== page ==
Project description:The Moorea Coral Reef Long Term Ecological Research (LTER) Site (17.50°S, 149.83°W) comprises the fringe of coral reefs and lagoons surrounding the volcanic island of Moorea in the Society Islands of French Polynesia. As part of our Microbial Inventory Research Across Diverse Aquatic LTERS biodiversity inventory project, we characterized microbial community composition across all three domains of life using amplicon pyrosequencing of the V6 (bacterial and archaeal) and V9 (eukaryotic) hypervariable regions of small-subunit ribosomal RNA genes. Our survey spanned eight locations along a 130-km transect from the reef lagoon to the open ocean to examine changes in communities along inshore to offshore gradients. Our results illustrate consistent community differentiation between inshore and offshore ecosystems across all three domains, with greater richness in all domains in the reef-associated habitats. Bacterial communities were more homogenous among open ocean sites spanning >100 km than among inshore sites separated by <1 km, whereas eukaryotic communities varied more offshore than inshore, and archaea showed more equal levels of dissimilarity among subhabitats. We identified signature communities representative of specific geographic and geochemical milieu, and characterized co-occurrence patterns of specific microbial taxa within the inshore ecosystem including several bacterial groups that persist in geographical niches across time. Bacterial and archaeal communities were dominated by few abundant taxa but spatial patterning was consistent through time and space in both rare and abundant communities. This is the first in-depth inventory analysis of biogeographic variation of all three microbial domains within a coral reef ecosystem.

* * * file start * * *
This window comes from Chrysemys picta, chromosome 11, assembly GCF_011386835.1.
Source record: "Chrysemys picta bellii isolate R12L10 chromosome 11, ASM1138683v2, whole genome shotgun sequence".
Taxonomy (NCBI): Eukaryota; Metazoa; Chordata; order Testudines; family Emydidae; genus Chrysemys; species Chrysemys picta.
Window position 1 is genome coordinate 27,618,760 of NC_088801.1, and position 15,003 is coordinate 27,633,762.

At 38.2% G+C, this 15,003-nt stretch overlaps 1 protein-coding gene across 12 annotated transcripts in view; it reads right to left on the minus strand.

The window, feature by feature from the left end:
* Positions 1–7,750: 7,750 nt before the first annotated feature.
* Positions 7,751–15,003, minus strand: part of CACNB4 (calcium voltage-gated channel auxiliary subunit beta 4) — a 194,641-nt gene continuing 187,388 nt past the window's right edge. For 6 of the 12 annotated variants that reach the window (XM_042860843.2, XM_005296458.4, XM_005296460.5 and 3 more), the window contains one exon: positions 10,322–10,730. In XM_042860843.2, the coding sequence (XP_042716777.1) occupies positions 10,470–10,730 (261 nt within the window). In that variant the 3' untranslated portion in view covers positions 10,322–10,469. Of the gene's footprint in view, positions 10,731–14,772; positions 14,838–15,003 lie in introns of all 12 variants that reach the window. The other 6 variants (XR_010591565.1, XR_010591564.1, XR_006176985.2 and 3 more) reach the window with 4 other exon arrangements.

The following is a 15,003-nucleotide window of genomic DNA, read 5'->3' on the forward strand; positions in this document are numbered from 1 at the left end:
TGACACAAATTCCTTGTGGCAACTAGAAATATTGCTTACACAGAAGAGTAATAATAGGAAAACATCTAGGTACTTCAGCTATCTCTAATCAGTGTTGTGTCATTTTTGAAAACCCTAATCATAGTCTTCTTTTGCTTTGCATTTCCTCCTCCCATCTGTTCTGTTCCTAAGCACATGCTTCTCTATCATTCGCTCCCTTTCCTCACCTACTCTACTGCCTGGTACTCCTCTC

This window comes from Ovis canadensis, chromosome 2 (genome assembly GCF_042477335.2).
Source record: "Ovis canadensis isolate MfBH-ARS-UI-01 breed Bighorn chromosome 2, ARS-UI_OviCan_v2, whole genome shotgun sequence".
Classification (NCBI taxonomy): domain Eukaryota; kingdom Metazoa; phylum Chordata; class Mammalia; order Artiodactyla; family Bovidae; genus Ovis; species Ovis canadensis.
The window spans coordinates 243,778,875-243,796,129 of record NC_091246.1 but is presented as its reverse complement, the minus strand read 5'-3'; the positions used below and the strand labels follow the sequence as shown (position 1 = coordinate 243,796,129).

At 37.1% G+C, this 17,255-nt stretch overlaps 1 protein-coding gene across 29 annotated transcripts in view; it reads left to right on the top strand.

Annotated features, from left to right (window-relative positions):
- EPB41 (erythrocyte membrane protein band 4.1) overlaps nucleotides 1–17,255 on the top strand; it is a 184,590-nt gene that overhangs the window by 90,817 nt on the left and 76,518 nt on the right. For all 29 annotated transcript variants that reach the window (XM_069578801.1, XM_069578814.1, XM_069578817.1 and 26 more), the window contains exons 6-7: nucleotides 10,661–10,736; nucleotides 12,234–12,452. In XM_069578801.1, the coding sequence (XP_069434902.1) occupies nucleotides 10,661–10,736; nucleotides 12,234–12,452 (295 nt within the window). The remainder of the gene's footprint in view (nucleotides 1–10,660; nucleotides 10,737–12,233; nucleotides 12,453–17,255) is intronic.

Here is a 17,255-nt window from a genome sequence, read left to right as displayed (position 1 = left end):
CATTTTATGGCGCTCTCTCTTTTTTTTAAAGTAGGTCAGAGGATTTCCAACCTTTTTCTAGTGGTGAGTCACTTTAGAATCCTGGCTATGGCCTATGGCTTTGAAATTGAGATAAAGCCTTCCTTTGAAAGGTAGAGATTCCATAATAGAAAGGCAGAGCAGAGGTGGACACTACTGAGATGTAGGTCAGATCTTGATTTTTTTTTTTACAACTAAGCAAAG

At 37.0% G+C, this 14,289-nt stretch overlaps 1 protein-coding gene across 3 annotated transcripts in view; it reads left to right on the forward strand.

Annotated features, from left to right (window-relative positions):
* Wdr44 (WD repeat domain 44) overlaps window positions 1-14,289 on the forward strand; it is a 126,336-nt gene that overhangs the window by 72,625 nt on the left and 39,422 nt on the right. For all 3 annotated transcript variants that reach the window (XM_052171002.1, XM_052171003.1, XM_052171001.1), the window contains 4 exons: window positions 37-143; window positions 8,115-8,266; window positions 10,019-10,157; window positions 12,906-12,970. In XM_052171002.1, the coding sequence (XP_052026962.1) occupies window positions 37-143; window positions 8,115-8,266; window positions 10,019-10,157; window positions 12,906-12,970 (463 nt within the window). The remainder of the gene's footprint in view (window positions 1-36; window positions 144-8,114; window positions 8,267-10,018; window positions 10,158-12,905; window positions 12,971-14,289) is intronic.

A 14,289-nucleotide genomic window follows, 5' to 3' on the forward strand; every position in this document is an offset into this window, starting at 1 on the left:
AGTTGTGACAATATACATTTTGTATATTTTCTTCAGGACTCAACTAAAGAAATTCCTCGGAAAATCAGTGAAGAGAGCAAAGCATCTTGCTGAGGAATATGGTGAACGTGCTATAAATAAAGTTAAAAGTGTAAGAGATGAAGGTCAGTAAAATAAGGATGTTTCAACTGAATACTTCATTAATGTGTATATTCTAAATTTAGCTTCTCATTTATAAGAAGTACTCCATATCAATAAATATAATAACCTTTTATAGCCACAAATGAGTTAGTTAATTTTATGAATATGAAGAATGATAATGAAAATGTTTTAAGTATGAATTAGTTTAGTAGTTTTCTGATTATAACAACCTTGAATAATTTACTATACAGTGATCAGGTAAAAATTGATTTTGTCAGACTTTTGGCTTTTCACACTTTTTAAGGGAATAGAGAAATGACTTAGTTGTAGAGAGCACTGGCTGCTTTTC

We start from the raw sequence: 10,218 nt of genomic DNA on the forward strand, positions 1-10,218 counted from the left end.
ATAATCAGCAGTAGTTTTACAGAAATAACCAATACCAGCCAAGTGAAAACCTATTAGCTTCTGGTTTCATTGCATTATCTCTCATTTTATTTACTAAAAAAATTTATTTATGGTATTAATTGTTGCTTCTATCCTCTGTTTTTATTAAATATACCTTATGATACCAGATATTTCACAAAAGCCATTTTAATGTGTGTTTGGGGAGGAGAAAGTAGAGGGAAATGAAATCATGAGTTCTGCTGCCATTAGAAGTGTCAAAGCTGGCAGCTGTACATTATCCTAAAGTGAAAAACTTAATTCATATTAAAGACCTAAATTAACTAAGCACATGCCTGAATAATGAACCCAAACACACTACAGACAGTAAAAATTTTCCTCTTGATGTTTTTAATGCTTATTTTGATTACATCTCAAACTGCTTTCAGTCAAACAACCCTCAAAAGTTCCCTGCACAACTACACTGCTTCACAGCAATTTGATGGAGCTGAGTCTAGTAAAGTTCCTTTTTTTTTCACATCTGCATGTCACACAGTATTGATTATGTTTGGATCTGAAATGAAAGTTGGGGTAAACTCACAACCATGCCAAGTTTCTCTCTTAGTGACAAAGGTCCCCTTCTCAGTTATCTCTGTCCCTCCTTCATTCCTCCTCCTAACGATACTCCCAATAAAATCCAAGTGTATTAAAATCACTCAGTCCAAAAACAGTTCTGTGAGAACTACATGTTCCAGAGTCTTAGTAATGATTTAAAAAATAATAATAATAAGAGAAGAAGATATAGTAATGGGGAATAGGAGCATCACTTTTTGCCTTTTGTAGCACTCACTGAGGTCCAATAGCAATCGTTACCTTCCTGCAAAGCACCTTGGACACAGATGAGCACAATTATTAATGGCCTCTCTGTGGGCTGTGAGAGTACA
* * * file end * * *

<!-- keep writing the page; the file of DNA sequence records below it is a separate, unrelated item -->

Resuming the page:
Project description:BACKGROUND: It is hypothesized that one of the mechanisms promoting diversification in cichlid fishes in the African Great Lakes has been the well-documented pattern of philopatry along shoreline habitats leading to high levels of genetic isolation among populations. However lake habitats are not the only centers of cichlid biodiversity - certain African rivers also contain large numbers of narrowly endemic species. Patterns of isolation and divergence in these systems have tended to be overlooked and are not well understood. RESULTS: We examined genetic and morphological divergence among populations of two narrowly endemic cichlid species, Teleogramma depressum and Lamprologus tigripictilis, from a 100 km stretch of the lower Congo River using both nDNA microsatellites and mtDNA markers along with coordinate-based morphological techniques. In L. tigripictilis, the strongest genetic break was concordant with measurable phenotypic divergence but no morphological disjunction was detected for T. depressum despite significant differentiation at mtDNA and nDNA microsatellite markers. CONCLUSIONS: The genetic markers revealed patterns of philopatry and estimates of genetic isolation that are among the highest reported for any African cichlid species over a comparable geographic scale. We hypothesize that the high levels of philopatry observed are generated and maintained by the extreme hydrology of the lower Congo River.